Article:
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The following results:

For any function $f \in C^1[a,b]$ and any $q \in \mathbb{N}$,

$$\sum_{a < k \leq b, (k,q)=1} f(k)=\frac{\varphi(q)}{q} \int_a^b f(x) dx + O(\tau(q) (\sup_{x \in [a,b]} |f(x)|+\int_a^b |f'(x)| dx)).$$

And for any function $f \in C^1[a,b]$, $$\sum_{a < k \leq b}\frac{\varphi(k)}{k} f(k)=\frac{1}{\zeta(2)} \int_a^b f(x) dx + O(\log{b} (\sup_{x \in [a,b]} |f(x)|+\int_a^b |f'(x)| dx)).$$

These two looks like some kind of transformation related to Euler summation, but I have no idea. Could anyone point to me where can I read about things like these?

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1 Answer 1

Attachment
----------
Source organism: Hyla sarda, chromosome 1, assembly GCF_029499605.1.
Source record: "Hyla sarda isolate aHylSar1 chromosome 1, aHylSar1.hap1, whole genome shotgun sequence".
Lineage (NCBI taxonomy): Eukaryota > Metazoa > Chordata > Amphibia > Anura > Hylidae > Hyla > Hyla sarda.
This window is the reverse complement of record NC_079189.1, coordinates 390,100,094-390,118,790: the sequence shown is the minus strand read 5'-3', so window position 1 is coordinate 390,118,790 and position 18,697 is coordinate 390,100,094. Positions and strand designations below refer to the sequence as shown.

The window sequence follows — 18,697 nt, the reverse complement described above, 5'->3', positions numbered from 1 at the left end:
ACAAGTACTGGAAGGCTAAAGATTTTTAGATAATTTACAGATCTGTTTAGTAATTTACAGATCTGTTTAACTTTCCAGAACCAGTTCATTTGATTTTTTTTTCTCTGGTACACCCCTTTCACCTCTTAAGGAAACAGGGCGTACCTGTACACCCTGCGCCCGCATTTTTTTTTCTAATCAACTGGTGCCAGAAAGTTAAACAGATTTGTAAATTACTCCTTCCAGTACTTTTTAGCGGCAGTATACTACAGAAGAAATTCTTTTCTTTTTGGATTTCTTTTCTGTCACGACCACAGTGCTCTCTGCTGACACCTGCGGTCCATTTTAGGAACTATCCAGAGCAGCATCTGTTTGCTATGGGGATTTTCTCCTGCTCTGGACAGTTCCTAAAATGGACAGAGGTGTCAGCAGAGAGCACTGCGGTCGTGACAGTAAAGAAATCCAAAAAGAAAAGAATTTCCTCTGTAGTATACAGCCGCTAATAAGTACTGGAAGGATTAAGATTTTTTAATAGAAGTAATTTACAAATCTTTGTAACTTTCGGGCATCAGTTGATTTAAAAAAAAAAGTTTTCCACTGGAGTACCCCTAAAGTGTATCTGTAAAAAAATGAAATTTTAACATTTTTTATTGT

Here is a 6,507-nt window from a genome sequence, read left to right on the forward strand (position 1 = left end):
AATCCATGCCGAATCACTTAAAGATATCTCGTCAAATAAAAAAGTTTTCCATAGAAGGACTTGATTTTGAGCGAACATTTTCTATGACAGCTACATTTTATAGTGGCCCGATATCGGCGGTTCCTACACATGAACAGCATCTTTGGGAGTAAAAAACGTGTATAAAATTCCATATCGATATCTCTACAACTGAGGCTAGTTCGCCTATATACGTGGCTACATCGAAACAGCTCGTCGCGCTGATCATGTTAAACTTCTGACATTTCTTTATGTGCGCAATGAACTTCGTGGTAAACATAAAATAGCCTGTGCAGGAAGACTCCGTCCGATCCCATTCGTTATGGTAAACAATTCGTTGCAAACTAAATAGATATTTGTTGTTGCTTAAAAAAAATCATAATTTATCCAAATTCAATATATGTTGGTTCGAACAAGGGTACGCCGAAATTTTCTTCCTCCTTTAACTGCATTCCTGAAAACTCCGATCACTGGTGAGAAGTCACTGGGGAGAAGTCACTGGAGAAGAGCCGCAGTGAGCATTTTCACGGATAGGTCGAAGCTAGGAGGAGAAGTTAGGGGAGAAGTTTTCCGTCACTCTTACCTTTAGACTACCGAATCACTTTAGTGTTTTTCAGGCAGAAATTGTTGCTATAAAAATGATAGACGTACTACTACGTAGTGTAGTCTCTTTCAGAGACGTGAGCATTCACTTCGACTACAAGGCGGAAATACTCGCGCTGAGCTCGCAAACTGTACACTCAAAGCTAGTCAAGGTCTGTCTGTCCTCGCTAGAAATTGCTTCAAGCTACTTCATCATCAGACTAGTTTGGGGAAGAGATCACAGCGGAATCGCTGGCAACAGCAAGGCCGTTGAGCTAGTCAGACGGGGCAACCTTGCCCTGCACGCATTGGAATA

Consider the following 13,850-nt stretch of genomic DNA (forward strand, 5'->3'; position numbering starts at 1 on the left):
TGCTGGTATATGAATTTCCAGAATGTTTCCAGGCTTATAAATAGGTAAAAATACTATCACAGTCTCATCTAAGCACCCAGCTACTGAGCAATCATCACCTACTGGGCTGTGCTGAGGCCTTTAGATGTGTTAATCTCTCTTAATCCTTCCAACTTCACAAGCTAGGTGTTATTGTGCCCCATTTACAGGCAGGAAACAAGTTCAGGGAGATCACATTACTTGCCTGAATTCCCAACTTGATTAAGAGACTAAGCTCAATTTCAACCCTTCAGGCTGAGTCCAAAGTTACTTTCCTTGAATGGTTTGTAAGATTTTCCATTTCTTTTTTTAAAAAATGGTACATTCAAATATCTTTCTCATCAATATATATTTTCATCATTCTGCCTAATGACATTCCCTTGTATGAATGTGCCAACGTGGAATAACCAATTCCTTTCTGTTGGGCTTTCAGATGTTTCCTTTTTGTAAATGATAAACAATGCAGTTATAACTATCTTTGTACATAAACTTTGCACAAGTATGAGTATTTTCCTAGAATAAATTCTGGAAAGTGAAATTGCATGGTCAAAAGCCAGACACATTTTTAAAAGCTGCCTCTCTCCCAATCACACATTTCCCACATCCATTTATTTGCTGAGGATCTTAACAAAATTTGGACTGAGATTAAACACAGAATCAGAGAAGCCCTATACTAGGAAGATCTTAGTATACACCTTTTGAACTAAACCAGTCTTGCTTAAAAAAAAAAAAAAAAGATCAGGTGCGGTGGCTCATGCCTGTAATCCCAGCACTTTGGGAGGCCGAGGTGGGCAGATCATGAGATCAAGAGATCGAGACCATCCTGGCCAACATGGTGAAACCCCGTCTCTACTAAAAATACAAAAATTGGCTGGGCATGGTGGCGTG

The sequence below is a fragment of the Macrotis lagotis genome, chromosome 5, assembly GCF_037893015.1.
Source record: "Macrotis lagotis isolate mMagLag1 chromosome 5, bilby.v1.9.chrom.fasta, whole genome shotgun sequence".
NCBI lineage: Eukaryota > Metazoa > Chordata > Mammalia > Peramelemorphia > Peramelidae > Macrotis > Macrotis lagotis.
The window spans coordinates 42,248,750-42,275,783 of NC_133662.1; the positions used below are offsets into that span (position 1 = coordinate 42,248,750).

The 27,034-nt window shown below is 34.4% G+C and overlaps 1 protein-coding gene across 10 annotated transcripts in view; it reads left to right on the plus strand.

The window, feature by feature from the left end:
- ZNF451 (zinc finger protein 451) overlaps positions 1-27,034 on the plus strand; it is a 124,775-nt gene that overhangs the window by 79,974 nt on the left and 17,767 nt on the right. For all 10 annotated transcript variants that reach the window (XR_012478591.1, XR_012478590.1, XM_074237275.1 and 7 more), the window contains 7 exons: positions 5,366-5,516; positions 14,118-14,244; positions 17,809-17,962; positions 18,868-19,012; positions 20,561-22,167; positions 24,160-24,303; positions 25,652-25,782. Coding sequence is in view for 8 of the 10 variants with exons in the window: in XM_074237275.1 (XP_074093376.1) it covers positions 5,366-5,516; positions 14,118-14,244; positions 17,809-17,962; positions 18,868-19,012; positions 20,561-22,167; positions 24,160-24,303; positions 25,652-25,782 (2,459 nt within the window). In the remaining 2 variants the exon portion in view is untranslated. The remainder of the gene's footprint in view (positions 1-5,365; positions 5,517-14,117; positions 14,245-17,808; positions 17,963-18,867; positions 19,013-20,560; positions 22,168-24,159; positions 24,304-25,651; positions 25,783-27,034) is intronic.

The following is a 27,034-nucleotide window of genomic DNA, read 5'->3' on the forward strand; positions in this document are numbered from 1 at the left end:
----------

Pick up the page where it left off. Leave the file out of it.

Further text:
This is not a very detailed answer, but I can give you an idea how to solve these problems.

For the first equality you can deal with the coprimality condition using Mobius inversion. Then it is simply applying Euler-Maclaurin summation and playing around with identities of arithmetic functions. For the second equality, use partial summation.

These techniques can be found in Apostol's book on analytic number theory. Also try Iwaniec and Kowalski's book on analytic number theory.

Edit: You can find the statement of the partial summation trick (sometimes attributed to Abel) in Apostol's book, Theorem 4.2.

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Would you give me more insight on how to do the second one? –  Rob Sep 7 '11 at 4:35

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